2.4. Biofilm detachment assay

Biofilms were cultured in 96-well microtiter plates as described above. They were rinsed extensively with water and then treated with 200 µl of 10 µg/ml DspB or rhDNase in enzyme buffer. Control wells were treated with enzyme buffer alone. After 30 min at 37°C, biofilms were rinsed with water and stained with crystal violet as described above.

2.5. Total hexosamine assay

Biofilms were cultured in 150-mm-diam tissue culture-treated Petri dishes in a volume of 50 ml. Media were supplemented with antibiotics at the indicated concentrations. After growth at 37°C for 18–20 h, media and non-adherent cells were decanted and the biofilm was scraped from the surface with a cell scraper into 5 ml of 0.9 % NaCl and then transferred to a tube. The cell suspension was sonicated on ice (2 × 30 s) using an IKA Labortechnik sonicator set to 50% power and 50% duty cycle. Cells were collected by centrifugation at 5,000 × g for 15 min. The supernatant was clarified by one additional centrifugation at 10,000 × g for 10 min. The amount of total hexosamine was measured using the Morgan-Elson assay (Enghofer and Kress, 1979) with GlcNAc (Acros Organic) as a standard.

2.6. Reproducibility of results and statistics

Microtiter plate biofilm assays were performed in duplicate wells, which exhibited <10% average variation in absorbance values. Biofilm induction experiments were repeated at least three times and biofilm detachment assays were repeated 2–3 times. In all cases, the observed patterns of biofilm induction and detachment were reproducible. The significance of differences between means was analyzed using Student’s t-test. Correlation was analyzed using the Pearson correlation coefficient.

3. Results

3.1. Characterization of S. epidermidis strains

The six S. epidermidis strains employed in this study are listed in Table 1. In the absence of antibiotics, these strains exhibited a range of biofilm phenotypes in a 96-well microtiter plate crystal violet binding assay (Table 1).

The MIC values of four antibiotics against all six strains were measured using the broth microdilution method. For all six strains, MIC values were in the range of 0.8–3.1 µg/ml for vancomycin, 0.05–0.2 µg/ml for tigecycline, 0.05–0.2 µg/ml for novobiocin and 0.8–3.1 µg/ml for linezolid.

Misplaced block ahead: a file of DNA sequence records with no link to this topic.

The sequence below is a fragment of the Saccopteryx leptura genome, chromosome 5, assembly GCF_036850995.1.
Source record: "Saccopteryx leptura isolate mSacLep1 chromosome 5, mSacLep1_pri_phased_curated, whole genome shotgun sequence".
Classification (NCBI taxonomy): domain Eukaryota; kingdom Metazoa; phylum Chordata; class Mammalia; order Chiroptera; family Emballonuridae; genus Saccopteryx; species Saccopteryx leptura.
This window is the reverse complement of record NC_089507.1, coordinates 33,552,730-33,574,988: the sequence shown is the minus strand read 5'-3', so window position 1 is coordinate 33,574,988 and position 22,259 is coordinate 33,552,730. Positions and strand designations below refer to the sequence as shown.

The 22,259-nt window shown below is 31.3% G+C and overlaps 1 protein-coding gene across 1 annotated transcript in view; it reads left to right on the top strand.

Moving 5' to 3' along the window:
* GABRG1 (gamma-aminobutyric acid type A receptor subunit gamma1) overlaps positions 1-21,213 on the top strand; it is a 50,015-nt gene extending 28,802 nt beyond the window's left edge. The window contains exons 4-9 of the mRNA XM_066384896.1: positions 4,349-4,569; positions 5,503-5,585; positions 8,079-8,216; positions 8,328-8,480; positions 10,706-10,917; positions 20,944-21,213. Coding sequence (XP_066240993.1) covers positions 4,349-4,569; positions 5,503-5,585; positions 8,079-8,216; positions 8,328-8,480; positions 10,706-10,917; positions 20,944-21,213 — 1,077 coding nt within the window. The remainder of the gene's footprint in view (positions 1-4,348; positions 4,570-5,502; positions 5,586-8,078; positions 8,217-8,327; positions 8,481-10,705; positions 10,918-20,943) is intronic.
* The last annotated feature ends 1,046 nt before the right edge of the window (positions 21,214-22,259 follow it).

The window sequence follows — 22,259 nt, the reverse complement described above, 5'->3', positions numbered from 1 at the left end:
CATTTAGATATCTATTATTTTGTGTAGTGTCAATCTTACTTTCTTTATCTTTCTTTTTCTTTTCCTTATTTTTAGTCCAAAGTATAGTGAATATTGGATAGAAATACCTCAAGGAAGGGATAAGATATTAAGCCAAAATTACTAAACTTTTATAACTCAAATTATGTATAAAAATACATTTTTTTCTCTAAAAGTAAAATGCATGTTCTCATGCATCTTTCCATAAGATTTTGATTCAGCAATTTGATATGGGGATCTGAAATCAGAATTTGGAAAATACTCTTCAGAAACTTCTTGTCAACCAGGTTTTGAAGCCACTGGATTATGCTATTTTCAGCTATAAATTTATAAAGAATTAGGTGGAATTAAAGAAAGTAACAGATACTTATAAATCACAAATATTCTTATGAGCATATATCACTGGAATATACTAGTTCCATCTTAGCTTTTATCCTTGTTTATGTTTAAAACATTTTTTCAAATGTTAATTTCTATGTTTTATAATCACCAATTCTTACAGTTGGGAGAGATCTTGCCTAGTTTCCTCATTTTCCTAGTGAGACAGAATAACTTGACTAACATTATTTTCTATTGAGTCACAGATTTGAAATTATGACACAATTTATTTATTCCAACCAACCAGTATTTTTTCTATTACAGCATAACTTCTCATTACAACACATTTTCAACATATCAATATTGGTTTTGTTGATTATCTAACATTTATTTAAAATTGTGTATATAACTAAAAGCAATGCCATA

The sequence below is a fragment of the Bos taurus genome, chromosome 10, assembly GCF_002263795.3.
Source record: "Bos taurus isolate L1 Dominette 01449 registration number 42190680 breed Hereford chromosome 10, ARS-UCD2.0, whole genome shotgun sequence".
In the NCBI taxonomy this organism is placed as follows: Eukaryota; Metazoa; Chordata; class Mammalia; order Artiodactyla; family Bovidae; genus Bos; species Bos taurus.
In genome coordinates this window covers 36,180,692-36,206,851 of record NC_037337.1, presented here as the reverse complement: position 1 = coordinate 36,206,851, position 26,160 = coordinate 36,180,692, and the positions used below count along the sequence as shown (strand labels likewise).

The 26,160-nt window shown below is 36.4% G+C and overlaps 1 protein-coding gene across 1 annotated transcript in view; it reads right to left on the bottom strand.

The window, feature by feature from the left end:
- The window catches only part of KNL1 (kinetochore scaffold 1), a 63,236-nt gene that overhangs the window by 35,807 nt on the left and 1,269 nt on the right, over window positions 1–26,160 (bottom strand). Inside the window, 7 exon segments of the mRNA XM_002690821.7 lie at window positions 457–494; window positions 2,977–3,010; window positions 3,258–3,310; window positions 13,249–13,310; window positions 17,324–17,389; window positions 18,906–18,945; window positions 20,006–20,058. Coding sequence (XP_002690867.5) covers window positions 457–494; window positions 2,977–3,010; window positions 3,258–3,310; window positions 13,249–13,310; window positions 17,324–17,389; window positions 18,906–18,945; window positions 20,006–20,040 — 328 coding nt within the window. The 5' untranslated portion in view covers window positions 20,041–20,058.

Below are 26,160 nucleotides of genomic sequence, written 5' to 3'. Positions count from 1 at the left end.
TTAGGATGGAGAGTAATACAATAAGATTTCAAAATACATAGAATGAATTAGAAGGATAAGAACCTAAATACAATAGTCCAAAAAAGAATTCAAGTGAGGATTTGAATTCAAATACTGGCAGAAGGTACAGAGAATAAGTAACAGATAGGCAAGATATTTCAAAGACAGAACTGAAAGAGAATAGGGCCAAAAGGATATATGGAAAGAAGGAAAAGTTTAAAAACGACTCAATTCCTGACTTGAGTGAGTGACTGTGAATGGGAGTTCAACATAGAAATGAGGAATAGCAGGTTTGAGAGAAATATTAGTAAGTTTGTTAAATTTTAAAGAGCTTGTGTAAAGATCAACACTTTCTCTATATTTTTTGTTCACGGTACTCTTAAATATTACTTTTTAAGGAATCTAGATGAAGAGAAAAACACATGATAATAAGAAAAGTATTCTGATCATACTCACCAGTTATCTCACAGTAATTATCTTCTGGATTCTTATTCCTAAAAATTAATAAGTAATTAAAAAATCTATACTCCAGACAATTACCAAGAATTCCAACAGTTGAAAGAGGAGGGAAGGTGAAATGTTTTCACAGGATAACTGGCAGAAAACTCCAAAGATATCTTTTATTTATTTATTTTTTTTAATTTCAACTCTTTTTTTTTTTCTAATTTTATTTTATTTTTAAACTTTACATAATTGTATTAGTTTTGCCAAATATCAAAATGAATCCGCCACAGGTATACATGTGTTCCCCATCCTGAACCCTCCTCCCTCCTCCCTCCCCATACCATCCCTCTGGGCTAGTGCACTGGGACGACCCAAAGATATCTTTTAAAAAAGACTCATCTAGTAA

3.2 Sub-MIC antibiotics induce biofilm formation

To determine whether sub-MIC concentrations of antibiotics induce biofilm formation, S. epidermidis strains were cultured in broth supplemented with vancomycin, tigecycline, novobiocin or linezolid at concentrations ranging from 0–1 MIC, and the amount of biofilm was quantitated using the crystal violet binding assay (Fig. 1). All four antibiotics induced biofilm formation in some strains, but the amount of induction was both antibiotic- and strain-dependent. The average maximum biofilm induction for each antibiotic against each of the six strains is shown in Table 1. There was a significant negative correlation between the average maximum biofilm induction and the biofilm phenotype of the strain. The r values were −0.914 for vancomycin (P < 0.01), −0.943 for tigecycline (P < 0.01), −0.771 for linezolid (P < 0.01) and −0.829 for novobiocin (P < 0.01).

Fig. 1
Biofilm formation in 96-well microtiter plates by six strains of S. epidermidis in the presence of subminimal inhibitory concentrations of four antibiotics. The names of the strains are indicated along the top, and the antibiotics are indicated on the ...

Different antibiotics caused maximal biofilm induction at different concentrations relative to their MICs. Combining all data from strains 456a, 9142 and RP62A, for example, vancomycin caused maximum induction at 74% ± 8% of the MIC (n = 11), whereas tigecycline caused maximum induction at 25% ± 4% of the MIC (n = 11). This difference was statistically significant (P < 0.01).